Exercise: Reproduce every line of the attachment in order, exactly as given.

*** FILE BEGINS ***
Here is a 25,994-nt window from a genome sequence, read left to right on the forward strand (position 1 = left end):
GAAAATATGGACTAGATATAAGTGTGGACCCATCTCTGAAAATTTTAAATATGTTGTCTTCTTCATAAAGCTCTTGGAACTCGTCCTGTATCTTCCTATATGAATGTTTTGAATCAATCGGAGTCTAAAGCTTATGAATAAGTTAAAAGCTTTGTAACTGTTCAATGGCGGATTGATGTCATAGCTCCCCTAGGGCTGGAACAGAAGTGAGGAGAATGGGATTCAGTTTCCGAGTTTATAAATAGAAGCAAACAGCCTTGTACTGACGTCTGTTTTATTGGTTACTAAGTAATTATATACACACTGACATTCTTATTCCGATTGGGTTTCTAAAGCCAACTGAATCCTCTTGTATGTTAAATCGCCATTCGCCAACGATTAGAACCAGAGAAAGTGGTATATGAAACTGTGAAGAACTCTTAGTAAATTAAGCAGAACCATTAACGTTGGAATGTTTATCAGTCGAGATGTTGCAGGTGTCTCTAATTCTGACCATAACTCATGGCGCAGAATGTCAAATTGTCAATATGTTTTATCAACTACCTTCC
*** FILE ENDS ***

Here is a 25,994-nt window from a genome sequence, read left to right on the forward strand (position 1 = left end):
GAAAATATGGACTAGATATAAGTGTGGACCCATCTCTGAAAATTTTAAATATGTTGTCTTCTTCATAAAGCTCTTGGAACTCGTCCTGTATCTTCCTATATGAATGTTTTGAATCAATCGGAGTCTAAAGCTTATGAATAAGTTAAAAGCTTTGTAACTGTTCAATGGCGGATTGATGTCATAGCTCCCCTAGGGCTGGAACAGAAGTGAGGAGAATGGGATTCAGTTTCCGAGTTTATAAATAGAAGCAAACAGCCTTGTACTGACGTCTGTTTTATTGGTTACTAAGTAATTATATACACACTGACATTCTTATTCCGATTGGGTTTCTAAAGCCAACTGAATCCTCTTGTATGTTAAATCGCCATTCGCCAACGATTAGAACCAGAGAAAGTGGTATATGAAACTGTGAAGAACTCTTAGTAAATTAAGCAGAACCATTAACGTTGGAATGTTTATCAGTCGAGATGTTGCAGGTGTCTCTAATTCTGACCATAACTCATGGCGCAGAATGTCAAATTGTCAATATGTTTTATCAACTACCTTCC